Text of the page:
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English Google SEO office-hours from June 2023

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English Google SEO office-hours from June 2023


0:04JOHN: Hello, and welcome to another episode

0:07of Google’s “SEO Office Hours.”

0:09In these videos, we aim to answer your questions

0:12about SEO and Google Search.

0:14These questions were submitted using the form link

0:17below over the past month.

0:19To answer them, we have folks from Google’s Search Quality


0:23Joining us today are Martin, Gary, and me, John.

0:28So without further ado, let’s dive right in.

0:33Beth asks, “We allow our content to be syndicated.Our syndicated version appears in Google Discover despite using canonical links. Why?

0:37However, many times, the syndicated version

0:40appears in Google Discover despite using canonical links.

0:44How can we avoid this?”

0:46Well, this is timely.

0:48We just recently expanded our guidance for syndicated content

0:52to help cover this.

0:53The link rel canonical is a signal

0:56which helps us with canonicalization as a hint.

0:59If your content is being syndicated

1:02and you don’t want the syndicated versions to appear

1:04at all in Search, we recommend making sure

1:07that the syndicated versions also include a noindex robots

1:11meta tag.

1:12This blocks them from appearing in Search

1:15while still allowing users to access the page normally.

1:19GARY: Hi, I’m Gary from the Search Team.Is it OK for 2 domains with different TLDs to target the same country for the same keywords?

1:22[? Sagar ?] is asking, “Is it OK for two

1:24domains with different TLDs to target the same country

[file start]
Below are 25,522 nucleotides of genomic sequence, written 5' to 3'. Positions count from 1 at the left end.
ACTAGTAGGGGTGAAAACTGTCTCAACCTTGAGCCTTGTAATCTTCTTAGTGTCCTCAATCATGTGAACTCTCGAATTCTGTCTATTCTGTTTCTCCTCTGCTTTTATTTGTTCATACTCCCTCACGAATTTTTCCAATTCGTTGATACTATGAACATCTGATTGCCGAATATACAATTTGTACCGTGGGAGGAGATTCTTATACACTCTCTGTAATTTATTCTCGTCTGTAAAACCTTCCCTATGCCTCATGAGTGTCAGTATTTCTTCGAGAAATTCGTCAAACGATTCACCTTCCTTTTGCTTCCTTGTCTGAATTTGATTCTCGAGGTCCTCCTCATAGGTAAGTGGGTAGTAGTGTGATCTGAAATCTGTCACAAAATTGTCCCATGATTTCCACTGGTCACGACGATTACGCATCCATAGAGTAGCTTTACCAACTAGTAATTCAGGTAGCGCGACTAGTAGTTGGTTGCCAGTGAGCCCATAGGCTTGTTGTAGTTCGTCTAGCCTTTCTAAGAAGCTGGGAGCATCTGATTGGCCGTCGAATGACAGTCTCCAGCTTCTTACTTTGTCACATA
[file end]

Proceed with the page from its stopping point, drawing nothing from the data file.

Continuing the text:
1:28for the same keywords?”

1:29Well, my gut reaction is whether this would

1:32be confusing for your users.

1:34Two domains each having presumably the same content

1:37might be pretty confusing.

1:39From a policies perspective, this might also

1:42seem like search result manipulation,

1:45and maybe you don’t want to go there.

1:48I’d check out our spam policies for that too.

1:53MARTIN: [? Arnt ?] is asking “If Lighthouse JavaScript warningsDo Lighthouse JavaScript warnings have any influence on page rating or ranking?

1:57for libraries with known security vulnerabilities

2:00do have any influence on page rating or ranking?”

2:04Hi, [? Arnt, ?] thanks for the question.

2:06No, generally, that doesn’t have any input on ranking.

2:09However, it is a really bad idea to ignore security warnings

2:13and issues.

2:14I highly recommend you fix these as soon as possible.

2:18JOHN: Sean asks, how do I block GooglebotHow do I block Googlebot from crawling a specific section of a webpage?

2:21from crawling a specific section of a web page?

2:25On the product pages, we have an [? Also ?] Bot section.

2:29This often features small add-ons that are not

2:32a big part of our website.

2:35The short version is that you can’t

2:37block crawling of a specific section on an HTML page.

2:43There are, however, two similar things.

2:46You can use the data-nosnippet HTML

2:50attribute to prevent text from appearing in the search


2:54Or you could use an iframe or a JavaScript piece of content

2:59whose source is blocked by robots.txt.

3:02Using a roboted iframe or JavaScript file

3:05is usually not a good idea, since it can cause problems

3:09in crawling and indexing that are

3:11hard to diagnose and resolve.

3:13If this is just for content that’s

3:15reused across your pages, I wouldn’t worry about it.

3:19There is no need to block Googlebot

3:21from seeing that kind of duplication.

3:24GARY: Someone’s asking, “I submitted a sitemap,I submitted a sitemap but it’s not showing in search results. Why?

3:27but it’s not showing in Search results.”

3:30I’m assuming that you are talking

3:31about the URLs, in which case, I would remind you that sitemaps